Markdown Test

Markdown

Markdown is a lightweight markup language with plain text formatting syntax. Its design allows it to be converted to many output formats, but the original tool by the same name only supports HTML. Markdown is often used to format readme files, for writing messages in online discussion forums, and to create rich text using a plain text editor. Since the initial description of Markdown contained ambiguities and unanswered questions, the implementations that appeared over the years have subtle differences and many come with syntax extensions. Wikipedia

It is a delightful way to simply work with text and formatting in a single place. It really only gets tricky when you want to view the final stylized product. Anything that can save plain text can save the file, but some interpretation of the file is required to transform it to its marked up view.

This is a simple test of an iOS app called MWeb which has the facility to push to a WordPress site. I wanted to see how that worked and here we are!

Getting my new old job

I just upgraded my blog a new version and found this old draft from October 19th 2011. I’m not sure why I never published it but I am now. It is not particularly interesting or inciting but enjoy my thoughts.

This past Monday I started a new job, well sort-of new anyway. I find myself at a former employer of mine again, this time as a contractor.  “Always move forward, never back” is my philosophy when it comes to jobs. Vesting in my work is part of my method and it is difficult to untangle business from this investment. It’s just easier to keep moving forward, never mind the tangential concept of being able to follow opportunities that otherwise may have not come your way.

Opportunities seem to work in a very subtle way. I find I am much more likely to spot an opportunity when I need an opportunity. I bet they are everywhere and I simply do not see them,  or fail to act.

The story starts at our annual Weenie Roast this past summer. A good friend of mine is there and I mention my concerns with my contract at the time. The job was great, the people were great, the commute was awesome! Unfortunately their standard contract term of 2 months at a time was proving difficult.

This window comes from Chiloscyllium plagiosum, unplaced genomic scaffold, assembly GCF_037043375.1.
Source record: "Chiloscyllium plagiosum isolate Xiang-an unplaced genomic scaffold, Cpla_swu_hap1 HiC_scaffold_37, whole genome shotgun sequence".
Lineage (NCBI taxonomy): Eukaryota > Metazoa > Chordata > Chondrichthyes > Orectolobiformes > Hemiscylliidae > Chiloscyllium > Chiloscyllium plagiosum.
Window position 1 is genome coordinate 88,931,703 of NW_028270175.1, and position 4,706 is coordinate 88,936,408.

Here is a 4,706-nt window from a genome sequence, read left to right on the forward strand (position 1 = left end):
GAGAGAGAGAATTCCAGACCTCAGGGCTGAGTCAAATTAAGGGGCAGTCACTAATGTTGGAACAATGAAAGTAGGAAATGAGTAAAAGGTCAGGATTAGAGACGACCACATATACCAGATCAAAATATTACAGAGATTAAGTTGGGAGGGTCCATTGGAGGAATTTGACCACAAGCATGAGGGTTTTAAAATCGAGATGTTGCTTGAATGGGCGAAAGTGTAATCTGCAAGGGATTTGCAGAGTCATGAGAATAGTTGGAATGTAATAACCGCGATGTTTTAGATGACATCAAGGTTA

If you’ve never spent a few years as a contractor, you may not know. The most difficult time to get a new gig is the last two-thirds of the 4th quarter. There is a small burst near the end as any remaining budget surpluses are used to avoid being allocated less next year.

I mentioned my fears to my buddy and he told me to polish up the resume and he would put it in the process; an opening was in the pipe. In the interest of permanent employ, I did exactly that.

This was mid summer and was squarely in a contract with plenty of projects and budget on the horizon and the time was right to lay some groundwork . I fully wanted to and expected to stay where I was. A good team is hard to come by and special in my industry, and worth hanging on to.

Tick-tock, time passes and mid September comes along and my team lead voices some concerns about project and budget showed some signs of beginning to lag. He used to be a contractor and appreciated the need to move light and maintain your reputation. This daddy’s got bills to pay!

I gave my recruiter at the contracting company I work for and gave her the heads up. And I will say this, I really appreciate the way that this place has handled me and my career. Very professional and made me feel like a person and not just contractor number QQ3984.

In the meantime, my buddy’s organization had contacted me and I had a few phone screens and had to fly out to Oklahoma (beautiful state, I wish I had been able to take in some sights.) I really liked everyone I spoke with and met, truly a great group of guys and gals! The one thing that worried me was that primary management was in California, and was a marketing company. This, in and of itself is not a big deal but if you’re in IT goals for a marketing company differ from those of a systems or business company. Goal alignment may mismatch. This has been my experience, mileage may vary.

The day after the trip to OK, my recruiter called with an opportunity from a former employer of mine. I’ll be honest, I was at this place for 4 years and I truly enjoyed every second of the people I worked with. The politics, I was not so fond of. But, the culture was great as well so, which I find I appreciate more the older I get. I have earnestly been trying to get back in there since I left. Their HR department is a hard nut to crack. So I quickly accepted and then had a phone screen.

Now here’s where the story begins to get weird, at least for me. I ended up receiving an offer from both my buddy’s place, and my former employer, and it looked like my current employer would be able to renew me for two or three more terms based on what was pending. Three options, I am never that guy with options.